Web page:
Even the young and beautiful go under the knife

By XU FAN (China Daily)
Updated: 2010-03-24 09:50
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Even the young and beautiful go under the knife
Ding Xiaobang is the director of the outpatient department of
the plastic surgery hospital PUMC. Wang Jing / China Daily

Staring gently at a patient awaiting plastic surgery, Ding Xiaobang, director of the outpatient department of the plastic surgery hospital PUMC in the World Trade Center in the east, seems more like a caring father than a surgeon.

Contradicting the commonly held belief that cosmetic surgery targets desperate old women who try to keep young, Ding reveals that young and good-looking people from wealthy families are his main clients.

METRO: How did you become a cosmetic surgeon?

A: At the very beginning, I studied as a medical student at Bengbu Medical College in Anhui province. As a medical student, you have to learn all the basic courses, including internal medicine, pharmacology and surgeries.

I didn't apply for a graduate program in plastic surgery during my last year in college in 1996. But I got a chance to have an internship in a Shanghai hospital. The most prestigious plastic surgeon Zhang Disheng became my mentor. It was his guidance that triggered my interest in plastic surgery.

METRO: What did you learn from Zhang?

A: Zhang was 81 then. He successfully operated on a 9-year-old girl who suffered from a heart malformation. The girl's heart was literally under the skin and could almost be seen which means the heart was without the protection of any bones.

It was my first realization that plastic surgery could change a person's life. So I decided to make it my career.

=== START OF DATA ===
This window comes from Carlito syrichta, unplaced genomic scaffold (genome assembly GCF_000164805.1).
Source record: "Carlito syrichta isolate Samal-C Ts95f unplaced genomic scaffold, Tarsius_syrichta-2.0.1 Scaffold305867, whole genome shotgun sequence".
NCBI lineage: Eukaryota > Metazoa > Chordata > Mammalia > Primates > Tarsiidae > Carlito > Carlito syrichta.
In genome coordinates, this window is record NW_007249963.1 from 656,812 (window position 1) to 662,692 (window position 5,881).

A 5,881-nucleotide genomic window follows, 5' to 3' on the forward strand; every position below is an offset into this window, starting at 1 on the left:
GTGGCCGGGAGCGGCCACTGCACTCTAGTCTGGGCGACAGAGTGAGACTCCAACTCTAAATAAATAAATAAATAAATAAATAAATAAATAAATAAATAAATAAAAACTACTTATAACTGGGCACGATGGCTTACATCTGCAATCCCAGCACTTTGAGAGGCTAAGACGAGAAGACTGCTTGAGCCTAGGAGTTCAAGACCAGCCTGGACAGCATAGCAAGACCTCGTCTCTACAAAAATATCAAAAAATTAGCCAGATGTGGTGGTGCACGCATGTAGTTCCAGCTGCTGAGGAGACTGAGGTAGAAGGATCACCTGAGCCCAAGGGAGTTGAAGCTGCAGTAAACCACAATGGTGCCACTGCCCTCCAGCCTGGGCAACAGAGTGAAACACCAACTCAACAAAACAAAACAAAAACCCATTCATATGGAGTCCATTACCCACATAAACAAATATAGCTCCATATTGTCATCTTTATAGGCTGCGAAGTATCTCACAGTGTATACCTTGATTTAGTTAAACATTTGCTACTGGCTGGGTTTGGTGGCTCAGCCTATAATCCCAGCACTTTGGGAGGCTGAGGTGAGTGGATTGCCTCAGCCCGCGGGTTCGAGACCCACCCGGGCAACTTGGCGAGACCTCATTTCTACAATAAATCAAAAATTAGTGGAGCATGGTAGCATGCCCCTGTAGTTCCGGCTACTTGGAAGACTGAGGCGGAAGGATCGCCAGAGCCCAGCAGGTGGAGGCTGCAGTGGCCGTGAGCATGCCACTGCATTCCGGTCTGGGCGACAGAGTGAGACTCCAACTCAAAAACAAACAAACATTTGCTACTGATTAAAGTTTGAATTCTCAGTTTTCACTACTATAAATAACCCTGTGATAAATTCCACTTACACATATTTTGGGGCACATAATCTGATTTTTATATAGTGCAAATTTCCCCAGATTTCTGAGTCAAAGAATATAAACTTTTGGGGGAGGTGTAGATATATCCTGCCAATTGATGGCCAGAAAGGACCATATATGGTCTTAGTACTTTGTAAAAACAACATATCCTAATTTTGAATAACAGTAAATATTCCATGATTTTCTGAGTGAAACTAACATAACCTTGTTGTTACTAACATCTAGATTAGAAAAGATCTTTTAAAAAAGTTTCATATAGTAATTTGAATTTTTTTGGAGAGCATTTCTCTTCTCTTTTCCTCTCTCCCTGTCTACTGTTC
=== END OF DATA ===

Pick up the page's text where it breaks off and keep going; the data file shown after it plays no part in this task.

METRO: Do you still remember your first plastic surgery?

A: Well, I remember I was very nervous and even trembling a little. But I have done too many operations over the past 14 years. I can't remember it clearly.

But I can tell you my first operation in Beijing. A middle school girl who suffered from upper eyelids that drooped visited me with her mother.

She couldn't open her eyes, as the muscles of her eyelids were too weak. The young girl was very distressed, as her classmates laughed at her. I used a 1.5-cm-wide muscle fiber from her forehead for the eyelids. After her recovery - when she opened her eyes the first time - I will never forget how happy she was.

METRO: Has being a cosmetic surgeon provided some interesting experiences?

A: Well, the strangest time was when I met a patient accompanied by her huofo, a so-called "living Buddha". Actually, this "living Buddha" was more like a fortuneteller. The girl wanted to marry a billionaire from southern China, where some rich families believe that the wife's facial appearance can influence the husband's fortune or success. "Peach blossom cheeks" or full-shaped cheeks, are believed to be auspicious. The girl wanted to adjust her cheeks and brought along her "living Buddha" to remind me to be careful about not changing other parts, which might break other taboos.

METRO: Do your clients sometimes behave mysteriously and secretly?

A: Always - I'm kidding. Most of them just believe what their friends say. Those who do behave mysteriously are actors or actresses who want to keep a low a profile and not be recognized. They prefer to come to my clinic at dusk, when there are very few people around.

I remember one young lady, who was from a rich and powerful family, asked her driver to make sure there were no other visitors in the clinic before she came in each time.

METRO: Have you ever encountered any trouble?

A: I guess it's a problem every plastic surgeon faces. Some clients are extremely picky, sometimes unreasonably picky. What a surgeon can do is to improve a client's original appearance they can't make the face look completely perfect. That wouldn't be surgery, it would be magic.

METRO: Are there any new trends emerging?

A: Yes, it's a funny; people usually associate cosmetic surgery with older women who want to look younger and prettier.

But according to my experience, young and good-looking members of the rich second generation seem to be the main clients. About 60 percent of my patients are young people.

Some people would definitely turn heads on the street. They want to look perfect and use surgery like morning makeup. Sometimes, they even invite me to cafes or restaurants to discuss their surgery plans. Their makeup artists and private photographers are also there to let me know which part of the face is not yet perfect.